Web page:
Bring—brought—brought | OUPblog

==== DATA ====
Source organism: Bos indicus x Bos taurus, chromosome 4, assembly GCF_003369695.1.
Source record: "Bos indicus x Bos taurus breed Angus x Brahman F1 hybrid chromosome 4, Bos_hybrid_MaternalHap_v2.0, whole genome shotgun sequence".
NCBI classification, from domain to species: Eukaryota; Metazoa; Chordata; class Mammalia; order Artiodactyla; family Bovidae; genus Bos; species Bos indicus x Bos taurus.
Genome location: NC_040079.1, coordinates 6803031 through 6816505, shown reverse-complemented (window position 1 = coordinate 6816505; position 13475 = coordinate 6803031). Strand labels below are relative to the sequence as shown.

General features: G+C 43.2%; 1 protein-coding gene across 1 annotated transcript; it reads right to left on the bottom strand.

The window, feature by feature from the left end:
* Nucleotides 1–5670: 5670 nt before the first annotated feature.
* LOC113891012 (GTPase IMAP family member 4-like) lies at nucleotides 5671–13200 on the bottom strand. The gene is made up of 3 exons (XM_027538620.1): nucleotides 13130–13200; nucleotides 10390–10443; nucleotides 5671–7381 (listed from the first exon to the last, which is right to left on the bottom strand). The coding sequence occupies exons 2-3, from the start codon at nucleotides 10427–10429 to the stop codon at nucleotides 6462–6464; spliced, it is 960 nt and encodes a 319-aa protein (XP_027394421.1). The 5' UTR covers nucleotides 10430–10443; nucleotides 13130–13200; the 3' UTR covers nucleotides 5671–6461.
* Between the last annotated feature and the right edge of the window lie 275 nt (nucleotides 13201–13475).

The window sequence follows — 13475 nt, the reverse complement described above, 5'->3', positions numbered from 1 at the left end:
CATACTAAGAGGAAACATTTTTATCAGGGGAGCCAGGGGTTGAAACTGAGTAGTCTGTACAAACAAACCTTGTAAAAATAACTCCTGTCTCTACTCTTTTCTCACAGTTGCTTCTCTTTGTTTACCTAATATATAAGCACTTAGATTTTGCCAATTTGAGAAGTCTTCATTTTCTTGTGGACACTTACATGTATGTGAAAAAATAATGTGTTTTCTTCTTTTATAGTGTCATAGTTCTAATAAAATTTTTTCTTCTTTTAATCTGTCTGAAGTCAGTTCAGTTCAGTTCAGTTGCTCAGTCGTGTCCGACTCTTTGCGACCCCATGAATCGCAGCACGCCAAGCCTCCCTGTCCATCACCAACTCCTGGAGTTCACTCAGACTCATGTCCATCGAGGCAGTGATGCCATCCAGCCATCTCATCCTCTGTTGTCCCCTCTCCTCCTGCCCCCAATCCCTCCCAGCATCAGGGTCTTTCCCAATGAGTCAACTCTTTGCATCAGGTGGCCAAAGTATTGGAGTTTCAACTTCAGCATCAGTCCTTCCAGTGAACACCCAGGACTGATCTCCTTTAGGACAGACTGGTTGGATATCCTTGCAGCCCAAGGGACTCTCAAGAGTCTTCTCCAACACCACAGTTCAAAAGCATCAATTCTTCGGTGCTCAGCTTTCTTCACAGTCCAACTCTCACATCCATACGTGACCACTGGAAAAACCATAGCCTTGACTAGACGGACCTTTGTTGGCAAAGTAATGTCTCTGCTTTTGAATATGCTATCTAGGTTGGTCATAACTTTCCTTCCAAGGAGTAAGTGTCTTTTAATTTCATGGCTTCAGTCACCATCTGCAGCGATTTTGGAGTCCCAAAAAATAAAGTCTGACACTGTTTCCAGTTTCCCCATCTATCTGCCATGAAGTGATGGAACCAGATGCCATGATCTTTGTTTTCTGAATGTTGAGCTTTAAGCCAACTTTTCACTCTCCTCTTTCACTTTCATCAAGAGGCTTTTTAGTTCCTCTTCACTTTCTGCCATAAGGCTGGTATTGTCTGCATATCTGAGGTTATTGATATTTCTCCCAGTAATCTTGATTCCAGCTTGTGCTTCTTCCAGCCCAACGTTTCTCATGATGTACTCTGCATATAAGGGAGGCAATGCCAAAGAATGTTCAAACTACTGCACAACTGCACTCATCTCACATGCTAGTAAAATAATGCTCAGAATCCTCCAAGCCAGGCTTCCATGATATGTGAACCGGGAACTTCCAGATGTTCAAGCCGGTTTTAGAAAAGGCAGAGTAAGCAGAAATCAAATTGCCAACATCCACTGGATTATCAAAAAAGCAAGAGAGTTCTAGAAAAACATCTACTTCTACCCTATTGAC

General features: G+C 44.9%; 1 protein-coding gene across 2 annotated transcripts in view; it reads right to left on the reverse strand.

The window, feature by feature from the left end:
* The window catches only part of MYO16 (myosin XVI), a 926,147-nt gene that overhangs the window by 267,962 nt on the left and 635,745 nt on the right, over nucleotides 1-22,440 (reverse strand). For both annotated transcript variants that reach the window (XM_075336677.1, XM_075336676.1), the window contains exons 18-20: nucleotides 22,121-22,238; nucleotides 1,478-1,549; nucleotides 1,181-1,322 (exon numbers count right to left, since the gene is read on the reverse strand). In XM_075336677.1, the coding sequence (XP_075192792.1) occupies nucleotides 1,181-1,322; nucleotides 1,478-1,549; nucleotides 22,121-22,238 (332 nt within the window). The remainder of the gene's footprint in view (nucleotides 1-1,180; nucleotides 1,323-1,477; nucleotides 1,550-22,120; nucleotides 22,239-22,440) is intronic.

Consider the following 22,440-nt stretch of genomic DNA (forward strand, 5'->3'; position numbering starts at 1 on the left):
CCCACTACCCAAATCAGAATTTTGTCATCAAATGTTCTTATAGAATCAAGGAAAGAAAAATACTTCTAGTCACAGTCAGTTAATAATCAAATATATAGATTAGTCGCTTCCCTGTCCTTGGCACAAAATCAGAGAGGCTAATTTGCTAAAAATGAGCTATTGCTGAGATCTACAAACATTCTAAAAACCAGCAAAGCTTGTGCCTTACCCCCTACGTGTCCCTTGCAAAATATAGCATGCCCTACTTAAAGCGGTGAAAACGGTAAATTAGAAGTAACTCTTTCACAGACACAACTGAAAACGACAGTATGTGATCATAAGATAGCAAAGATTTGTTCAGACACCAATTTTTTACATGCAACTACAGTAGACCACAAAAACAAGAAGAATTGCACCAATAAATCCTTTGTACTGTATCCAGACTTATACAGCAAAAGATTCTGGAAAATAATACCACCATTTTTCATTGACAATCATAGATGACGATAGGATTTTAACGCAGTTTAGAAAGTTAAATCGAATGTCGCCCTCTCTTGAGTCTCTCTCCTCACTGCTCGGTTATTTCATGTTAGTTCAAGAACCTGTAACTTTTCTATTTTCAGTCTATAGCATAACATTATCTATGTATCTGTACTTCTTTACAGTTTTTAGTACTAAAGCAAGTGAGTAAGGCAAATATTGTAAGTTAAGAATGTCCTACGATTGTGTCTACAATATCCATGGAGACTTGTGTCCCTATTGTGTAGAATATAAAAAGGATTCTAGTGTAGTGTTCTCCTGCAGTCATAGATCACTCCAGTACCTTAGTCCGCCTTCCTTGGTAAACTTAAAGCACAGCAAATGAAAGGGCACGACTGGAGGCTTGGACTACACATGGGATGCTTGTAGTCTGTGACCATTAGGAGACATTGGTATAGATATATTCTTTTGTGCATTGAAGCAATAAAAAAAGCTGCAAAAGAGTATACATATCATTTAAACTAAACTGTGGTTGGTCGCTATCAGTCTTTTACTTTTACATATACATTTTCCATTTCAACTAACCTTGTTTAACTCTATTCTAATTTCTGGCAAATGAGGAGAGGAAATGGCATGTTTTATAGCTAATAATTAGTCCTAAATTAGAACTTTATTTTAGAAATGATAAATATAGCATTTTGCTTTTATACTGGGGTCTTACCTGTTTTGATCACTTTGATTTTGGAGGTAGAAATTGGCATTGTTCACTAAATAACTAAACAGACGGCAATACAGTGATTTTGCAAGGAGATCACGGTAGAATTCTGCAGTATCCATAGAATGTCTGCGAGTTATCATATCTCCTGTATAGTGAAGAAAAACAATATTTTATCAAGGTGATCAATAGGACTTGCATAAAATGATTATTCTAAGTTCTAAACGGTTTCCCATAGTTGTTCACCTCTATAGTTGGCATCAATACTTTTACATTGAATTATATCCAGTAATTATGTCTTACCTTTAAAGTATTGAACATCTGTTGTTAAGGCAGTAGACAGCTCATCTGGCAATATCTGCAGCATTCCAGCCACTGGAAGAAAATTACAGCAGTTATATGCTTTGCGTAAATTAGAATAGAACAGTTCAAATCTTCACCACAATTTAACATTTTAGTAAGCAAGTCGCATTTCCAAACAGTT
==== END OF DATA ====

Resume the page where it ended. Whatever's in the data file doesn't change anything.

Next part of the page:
Soon after the previous gleanings (February 26, 2020) were posted, a correspondent asked me to clarify the situation with the “prefix” br– in breath and bring (see the post on breath for January 22, 2020). I mentioned this mysterious prefix in connection with Henry Cecil Wyld, who accepted its existence in bring but doubted its validity in breath. From a historical point of view, we have two different components, even if both go back to Indo-European bhrē-. James A. H. Murray thought that br- in breath is a remnant of the root meaning “burn,” as in breed ~ brood, while br– in bring traces allegedly to the zero grade of the verb bear (zero grade is a term of ablaut; in this case, no vowel stands between b and r in br-; hence, “zero”); so Wyld, though, as we will see, the idea was not his. By contrast, in the full grade, as in bear, from Old Engl. beran, the syllable is supported by a vowel. Thus, bhr-1 and bhr-2, if those entities are more that figments of etymologists’ imagination (as they may well be), have different histories. But one feature unites them: if br-eath and br-ing consist of two parts each, both are blends, like Lewis Carrol’s galumph (gallop + triumphant) or Oxbridge (Oxford + Cambridge).
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